behind. When the individuals disappear so does the whole. The whole has no separate existence.
Using the collective noun with a singular verb leads us into a trap of the imagination; we are prone to personalize the collectivity and to think of it as having a body and a psyche of its own. We transfer to this mental fabrication some habits or characteristics of the individuals who are the reality; rather, we pick out of the heterogeneity some traits that seem to be common to all the parts and ascribe them to the image in our minds. And so we speak of a Mormon Society, an agricultural Society, an advanced Society; in point of fact, Society cannot be religious, has no occupation, is incapable of advancement; these are attributes of individual persons. It is a legerdemain of language. We invent a word to create an impression rather than a measurable fact, and then we use the word as if indeed it does represent a measurable fact.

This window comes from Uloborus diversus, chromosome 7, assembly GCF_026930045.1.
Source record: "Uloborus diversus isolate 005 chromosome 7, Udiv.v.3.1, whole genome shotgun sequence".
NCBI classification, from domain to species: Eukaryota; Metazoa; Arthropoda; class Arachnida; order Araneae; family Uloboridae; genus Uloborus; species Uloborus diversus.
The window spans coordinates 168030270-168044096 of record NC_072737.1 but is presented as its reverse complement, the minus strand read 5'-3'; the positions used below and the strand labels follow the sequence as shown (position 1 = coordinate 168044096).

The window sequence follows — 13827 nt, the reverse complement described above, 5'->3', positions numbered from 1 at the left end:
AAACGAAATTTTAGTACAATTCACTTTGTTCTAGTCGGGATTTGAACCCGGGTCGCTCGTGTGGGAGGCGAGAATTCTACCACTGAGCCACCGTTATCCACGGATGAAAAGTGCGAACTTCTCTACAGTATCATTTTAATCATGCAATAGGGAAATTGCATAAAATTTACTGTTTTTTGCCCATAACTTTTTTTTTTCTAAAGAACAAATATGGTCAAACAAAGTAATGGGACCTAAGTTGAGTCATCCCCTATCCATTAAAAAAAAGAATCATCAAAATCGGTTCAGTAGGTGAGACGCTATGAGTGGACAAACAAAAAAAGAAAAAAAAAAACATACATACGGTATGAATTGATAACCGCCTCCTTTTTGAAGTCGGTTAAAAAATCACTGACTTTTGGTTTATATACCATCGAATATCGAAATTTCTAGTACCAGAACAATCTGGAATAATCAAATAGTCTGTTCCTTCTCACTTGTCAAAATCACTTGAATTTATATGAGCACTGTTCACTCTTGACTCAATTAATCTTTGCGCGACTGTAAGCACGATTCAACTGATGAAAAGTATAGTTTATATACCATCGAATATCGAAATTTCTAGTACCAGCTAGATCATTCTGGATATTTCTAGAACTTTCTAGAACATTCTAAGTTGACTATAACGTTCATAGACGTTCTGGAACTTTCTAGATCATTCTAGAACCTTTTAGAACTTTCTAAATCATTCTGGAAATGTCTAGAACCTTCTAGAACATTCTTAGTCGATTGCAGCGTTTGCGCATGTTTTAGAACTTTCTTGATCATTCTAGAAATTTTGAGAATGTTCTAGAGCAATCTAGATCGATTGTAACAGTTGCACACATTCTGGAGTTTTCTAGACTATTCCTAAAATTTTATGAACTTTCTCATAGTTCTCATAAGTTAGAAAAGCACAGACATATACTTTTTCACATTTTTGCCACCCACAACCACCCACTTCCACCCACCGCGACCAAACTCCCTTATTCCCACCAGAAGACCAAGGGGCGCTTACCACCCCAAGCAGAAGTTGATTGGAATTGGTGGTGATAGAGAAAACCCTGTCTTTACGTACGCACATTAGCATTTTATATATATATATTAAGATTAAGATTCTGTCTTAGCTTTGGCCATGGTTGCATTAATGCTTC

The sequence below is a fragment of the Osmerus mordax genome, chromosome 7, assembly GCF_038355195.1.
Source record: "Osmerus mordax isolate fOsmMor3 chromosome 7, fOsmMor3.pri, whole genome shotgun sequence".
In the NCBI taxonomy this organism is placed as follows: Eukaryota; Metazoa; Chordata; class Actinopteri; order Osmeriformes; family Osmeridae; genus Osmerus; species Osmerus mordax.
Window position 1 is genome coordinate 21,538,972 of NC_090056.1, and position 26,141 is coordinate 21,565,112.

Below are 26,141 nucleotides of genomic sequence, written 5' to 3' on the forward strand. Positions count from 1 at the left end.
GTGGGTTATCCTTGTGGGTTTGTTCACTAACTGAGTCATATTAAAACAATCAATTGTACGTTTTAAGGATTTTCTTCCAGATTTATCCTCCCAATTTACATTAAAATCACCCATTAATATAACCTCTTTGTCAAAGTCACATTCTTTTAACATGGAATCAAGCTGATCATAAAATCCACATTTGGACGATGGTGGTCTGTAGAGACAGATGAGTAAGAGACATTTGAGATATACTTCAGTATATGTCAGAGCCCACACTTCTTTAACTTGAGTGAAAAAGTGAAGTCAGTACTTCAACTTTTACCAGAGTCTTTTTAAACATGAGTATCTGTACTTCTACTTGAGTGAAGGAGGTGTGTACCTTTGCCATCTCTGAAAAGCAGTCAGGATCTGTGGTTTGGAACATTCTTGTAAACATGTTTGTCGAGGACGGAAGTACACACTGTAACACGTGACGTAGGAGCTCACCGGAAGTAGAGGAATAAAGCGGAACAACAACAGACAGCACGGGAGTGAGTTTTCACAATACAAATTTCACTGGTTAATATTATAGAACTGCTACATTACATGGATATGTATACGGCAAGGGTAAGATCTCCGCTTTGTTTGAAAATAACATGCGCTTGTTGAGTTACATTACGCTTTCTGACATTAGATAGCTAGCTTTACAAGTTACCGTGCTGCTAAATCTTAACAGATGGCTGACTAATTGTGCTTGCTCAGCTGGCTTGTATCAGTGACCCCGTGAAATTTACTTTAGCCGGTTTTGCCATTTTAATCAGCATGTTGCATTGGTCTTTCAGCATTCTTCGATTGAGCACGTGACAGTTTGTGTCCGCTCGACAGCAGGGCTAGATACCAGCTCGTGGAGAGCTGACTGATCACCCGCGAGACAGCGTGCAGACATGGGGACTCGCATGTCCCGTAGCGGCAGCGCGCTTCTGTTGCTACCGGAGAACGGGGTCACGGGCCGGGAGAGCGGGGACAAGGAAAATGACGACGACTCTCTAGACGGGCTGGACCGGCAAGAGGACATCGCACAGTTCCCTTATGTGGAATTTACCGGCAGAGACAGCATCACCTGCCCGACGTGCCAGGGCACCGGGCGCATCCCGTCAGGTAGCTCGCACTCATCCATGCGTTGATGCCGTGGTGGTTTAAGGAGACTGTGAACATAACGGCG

All of which is self-evident and would hardly be worth mentioning if this literary usage did not lead us into blind alleys. From describing Society as if it were a person, we slide into the habit of judging each member of the group by our impression of the whole, and of acting upon that judgment. By this mental trick the well-advertised pathology of the Nazi hierarchy was transferred to all Germans and, as its enemy, we decided that the only good German was a dead one. The mass mania of war is a product of this habit of personification; it then becomes a matter of honor, not a murder, to destroy the uniform of this personification. This negation of the individual, by use of words, is the premise of every socialistic rationale; socialism hasn't a leg to stand on until the individual, like a lump of sugar, is verbally dis-